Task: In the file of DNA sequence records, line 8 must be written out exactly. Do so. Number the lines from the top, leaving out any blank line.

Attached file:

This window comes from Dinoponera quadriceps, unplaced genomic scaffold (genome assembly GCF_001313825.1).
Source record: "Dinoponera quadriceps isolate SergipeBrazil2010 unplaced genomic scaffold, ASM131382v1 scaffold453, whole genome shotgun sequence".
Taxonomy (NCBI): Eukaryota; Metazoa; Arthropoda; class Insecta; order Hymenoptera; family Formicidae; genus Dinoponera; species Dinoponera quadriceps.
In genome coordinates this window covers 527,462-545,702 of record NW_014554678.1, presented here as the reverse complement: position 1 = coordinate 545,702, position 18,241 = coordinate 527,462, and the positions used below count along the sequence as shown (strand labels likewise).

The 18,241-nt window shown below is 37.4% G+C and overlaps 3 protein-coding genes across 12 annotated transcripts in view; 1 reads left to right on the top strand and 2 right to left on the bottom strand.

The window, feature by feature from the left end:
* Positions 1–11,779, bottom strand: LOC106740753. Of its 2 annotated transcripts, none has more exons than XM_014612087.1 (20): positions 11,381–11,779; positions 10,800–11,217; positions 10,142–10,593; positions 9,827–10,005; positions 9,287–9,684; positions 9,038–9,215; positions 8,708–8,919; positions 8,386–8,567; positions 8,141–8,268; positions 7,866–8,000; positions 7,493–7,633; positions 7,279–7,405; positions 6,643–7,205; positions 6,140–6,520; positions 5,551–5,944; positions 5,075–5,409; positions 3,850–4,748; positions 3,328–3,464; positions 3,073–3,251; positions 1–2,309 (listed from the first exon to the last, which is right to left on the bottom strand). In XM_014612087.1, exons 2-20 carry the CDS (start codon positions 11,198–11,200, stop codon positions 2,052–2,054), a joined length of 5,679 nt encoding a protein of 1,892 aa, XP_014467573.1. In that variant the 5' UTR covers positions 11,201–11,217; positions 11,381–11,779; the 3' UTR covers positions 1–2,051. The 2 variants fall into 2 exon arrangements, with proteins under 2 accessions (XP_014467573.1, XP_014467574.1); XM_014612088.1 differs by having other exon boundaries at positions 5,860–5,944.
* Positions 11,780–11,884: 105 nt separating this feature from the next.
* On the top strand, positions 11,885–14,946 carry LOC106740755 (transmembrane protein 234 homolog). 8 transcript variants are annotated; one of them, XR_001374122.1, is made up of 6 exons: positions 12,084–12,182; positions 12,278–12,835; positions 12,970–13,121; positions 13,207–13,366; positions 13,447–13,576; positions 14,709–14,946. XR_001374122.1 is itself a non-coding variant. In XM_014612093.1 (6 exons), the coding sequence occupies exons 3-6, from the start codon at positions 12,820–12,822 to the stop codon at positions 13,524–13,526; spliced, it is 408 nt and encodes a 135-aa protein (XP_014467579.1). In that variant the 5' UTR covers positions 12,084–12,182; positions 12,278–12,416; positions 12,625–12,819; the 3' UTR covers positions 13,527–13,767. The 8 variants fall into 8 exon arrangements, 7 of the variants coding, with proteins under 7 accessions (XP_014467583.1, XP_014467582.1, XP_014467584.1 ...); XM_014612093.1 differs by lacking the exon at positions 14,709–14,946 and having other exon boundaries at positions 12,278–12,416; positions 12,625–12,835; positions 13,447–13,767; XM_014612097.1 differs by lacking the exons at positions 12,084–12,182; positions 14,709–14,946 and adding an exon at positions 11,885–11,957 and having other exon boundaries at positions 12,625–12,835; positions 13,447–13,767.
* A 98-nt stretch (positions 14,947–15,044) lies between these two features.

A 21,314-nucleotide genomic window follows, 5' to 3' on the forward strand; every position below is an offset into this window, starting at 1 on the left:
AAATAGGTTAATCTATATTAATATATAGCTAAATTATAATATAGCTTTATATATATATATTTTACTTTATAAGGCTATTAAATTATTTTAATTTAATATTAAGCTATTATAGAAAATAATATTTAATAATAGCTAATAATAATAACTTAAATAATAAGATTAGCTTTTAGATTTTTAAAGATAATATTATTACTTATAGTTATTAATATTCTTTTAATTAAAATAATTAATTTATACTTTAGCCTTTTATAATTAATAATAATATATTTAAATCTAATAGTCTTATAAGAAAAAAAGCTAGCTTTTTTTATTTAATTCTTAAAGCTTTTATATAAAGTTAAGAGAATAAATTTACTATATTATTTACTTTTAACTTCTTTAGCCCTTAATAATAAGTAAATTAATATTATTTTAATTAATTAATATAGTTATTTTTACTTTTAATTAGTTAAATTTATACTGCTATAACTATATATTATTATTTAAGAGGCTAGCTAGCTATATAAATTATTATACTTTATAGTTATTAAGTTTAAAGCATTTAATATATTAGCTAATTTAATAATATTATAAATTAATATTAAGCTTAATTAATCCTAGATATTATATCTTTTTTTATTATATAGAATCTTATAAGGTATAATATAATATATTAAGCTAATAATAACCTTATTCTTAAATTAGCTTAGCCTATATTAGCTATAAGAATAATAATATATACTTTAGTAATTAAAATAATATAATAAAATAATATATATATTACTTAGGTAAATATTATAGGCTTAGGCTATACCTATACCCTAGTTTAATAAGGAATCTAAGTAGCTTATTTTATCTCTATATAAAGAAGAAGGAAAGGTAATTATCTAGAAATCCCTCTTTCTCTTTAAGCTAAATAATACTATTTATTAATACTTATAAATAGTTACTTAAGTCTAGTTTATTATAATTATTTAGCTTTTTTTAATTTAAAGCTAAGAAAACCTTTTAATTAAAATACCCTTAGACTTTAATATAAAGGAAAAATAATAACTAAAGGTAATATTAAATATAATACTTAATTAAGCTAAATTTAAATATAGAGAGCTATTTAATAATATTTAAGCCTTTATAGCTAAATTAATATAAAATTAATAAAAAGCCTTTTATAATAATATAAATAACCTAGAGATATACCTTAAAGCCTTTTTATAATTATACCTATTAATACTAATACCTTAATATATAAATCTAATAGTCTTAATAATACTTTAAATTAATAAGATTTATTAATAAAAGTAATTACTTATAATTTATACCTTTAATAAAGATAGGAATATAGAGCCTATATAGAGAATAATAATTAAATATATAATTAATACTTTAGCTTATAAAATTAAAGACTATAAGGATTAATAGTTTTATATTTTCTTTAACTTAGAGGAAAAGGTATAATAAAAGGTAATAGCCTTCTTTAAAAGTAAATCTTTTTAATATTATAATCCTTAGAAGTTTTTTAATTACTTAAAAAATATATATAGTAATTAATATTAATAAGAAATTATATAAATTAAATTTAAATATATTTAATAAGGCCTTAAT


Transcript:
* Positions 11,780–11,884: 105 nt separating this feature from the next.